ashankar @ tifrh . res . in
  H-2, PI-105
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Research Overview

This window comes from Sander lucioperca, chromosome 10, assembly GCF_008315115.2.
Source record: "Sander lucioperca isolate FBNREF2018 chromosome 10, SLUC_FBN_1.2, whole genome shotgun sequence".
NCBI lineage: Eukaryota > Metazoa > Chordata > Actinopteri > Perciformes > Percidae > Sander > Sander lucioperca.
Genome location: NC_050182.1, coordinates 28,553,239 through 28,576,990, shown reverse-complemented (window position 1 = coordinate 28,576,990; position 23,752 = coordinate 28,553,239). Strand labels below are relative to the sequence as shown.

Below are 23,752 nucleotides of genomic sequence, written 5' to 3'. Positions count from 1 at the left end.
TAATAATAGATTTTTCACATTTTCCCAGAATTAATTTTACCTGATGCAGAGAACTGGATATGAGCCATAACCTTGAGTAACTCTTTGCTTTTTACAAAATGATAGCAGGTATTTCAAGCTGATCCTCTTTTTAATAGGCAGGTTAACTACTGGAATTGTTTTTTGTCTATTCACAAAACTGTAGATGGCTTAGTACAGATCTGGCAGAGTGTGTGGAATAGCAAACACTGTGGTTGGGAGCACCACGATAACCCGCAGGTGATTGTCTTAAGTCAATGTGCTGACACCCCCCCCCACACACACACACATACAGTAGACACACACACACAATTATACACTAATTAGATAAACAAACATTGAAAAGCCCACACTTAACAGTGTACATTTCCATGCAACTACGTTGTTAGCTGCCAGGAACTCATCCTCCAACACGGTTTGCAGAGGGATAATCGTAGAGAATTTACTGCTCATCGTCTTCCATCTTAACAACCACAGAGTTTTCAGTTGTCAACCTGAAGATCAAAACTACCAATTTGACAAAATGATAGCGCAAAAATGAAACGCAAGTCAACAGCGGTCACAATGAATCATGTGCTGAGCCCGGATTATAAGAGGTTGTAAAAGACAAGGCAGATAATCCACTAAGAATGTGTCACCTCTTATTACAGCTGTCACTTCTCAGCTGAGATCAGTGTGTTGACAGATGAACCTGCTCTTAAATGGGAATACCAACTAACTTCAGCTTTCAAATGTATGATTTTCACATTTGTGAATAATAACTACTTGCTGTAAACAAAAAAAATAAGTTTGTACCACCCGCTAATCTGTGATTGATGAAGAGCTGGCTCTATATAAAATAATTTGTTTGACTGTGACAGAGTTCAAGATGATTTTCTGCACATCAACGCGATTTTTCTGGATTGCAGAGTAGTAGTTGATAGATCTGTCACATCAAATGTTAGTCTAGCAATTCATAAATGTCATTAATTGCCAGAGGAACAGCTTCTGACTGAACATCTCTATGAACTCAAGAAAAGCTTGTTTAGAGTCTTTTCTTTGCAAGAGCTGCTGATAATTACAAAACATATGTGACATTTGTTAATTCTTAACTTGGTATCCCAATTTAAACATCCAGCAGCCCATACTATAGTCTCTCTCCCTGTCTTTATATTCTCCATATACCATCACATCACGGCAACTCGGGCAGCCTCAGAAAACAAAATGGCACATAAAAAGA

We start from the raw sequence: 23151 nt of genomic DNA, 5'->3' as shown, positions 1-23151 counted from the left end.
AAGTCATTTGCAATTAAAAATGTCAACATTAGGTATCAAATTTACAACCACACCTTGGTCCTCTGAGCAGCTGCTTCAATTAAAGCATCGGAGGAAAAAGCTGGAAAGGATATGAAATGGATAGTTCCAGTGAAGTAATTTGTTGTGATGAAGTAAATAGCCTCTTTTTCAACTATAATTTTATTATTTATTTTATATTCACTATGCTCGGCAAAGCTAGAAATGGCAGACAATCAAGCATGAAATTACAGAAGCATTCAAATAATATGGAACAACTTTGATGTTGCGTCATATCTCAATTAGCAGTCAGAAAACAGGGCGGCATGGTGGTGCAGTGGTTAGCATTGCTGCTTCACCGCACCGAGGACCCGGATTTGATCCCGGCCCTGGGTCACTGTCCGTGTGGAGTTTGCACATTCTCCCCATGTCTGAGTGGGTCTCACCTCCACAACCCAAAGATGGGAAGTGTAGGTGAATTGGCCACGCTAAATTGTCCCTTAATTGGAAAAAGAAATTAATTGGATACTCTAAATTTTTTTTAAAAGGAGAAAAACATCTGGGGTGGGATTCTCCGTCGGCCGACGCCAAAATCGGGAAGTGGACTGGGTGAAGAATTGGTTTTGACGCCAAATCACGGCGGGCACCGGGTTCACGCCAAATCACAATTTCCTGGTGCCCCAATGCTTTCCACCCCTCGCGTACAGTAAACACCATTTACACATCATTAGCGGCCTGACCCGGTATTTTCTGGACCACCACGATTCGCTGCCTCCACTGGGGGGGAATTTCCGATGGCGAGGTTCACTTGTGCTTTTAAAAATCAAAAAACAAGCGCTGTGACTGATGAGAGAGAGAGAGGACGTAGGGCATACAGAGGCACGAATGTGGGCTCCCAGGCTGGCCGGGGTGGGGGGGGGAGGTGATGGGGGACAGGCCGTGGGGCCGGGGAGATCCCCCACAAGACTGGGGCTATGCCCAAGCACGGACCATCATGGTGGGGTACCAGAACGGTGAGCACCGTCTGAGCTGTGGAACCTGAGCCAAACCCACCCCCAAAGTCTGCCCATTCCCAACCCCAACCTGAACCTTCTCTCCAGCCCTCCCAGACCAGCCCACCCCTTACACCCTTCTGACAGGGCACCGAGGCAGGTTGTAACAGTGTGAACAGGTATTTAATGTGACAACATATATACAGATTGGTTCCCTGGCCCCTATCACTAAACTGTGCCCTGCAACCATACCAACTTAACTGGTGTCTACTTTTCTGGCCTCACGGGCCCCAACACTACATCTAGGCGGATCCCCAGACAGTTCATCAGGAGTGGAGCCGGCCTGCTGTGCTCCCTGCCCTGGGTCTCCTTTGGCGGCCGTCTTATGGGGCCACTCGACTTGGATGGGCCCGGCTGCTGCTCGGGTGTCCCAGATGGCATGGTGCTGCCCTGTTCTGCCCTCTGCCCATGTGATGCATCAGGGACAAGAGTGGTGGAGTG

I am curious about how animals manage their energetic needs under extreme circumstances. At TIFRH, our lab will be studying animals that are potential heterotherms (can modulate their body temperature to save energy). For my PhD at Stony Brook University in New York, I studied hummingbirds, the tiniest birds, in the cloud forests of Ecuador and the deserts of Arizona, to understand how they manage to stay alive on a daily basis. They spend energy incredibly quickly, and barely have any backup energy stores in the form of fat. They are therefore almost always a few hours from death. Their energy management strategy that most captured my attention was their use of daily torpor- an energy saving state similar to hibernation when they drastically lower their metabolic rate and their body temperature and save an average of 86% of energy every hour. In a postdoctoral position at the Cornell Lab of Ornithology, I used transcriptomics to look at how gene expression changed in various tissues during torpor in these hummingbirds. What physiological processes keep them alive when they are functioning at 10-20% of their normal metabolism? Which physiological and cellular processes are deemed ‘essential’ in sleep vs. torpor? We will be extending this work to tropical Indian species, integrating whole animal energetics, thermoregulation, and transcriptomics with a range of free-living animal species, starting with birds. We will be measuring their energy budgets across habitat types, and looking for heterothermy as an energy management mechanism in a range of species.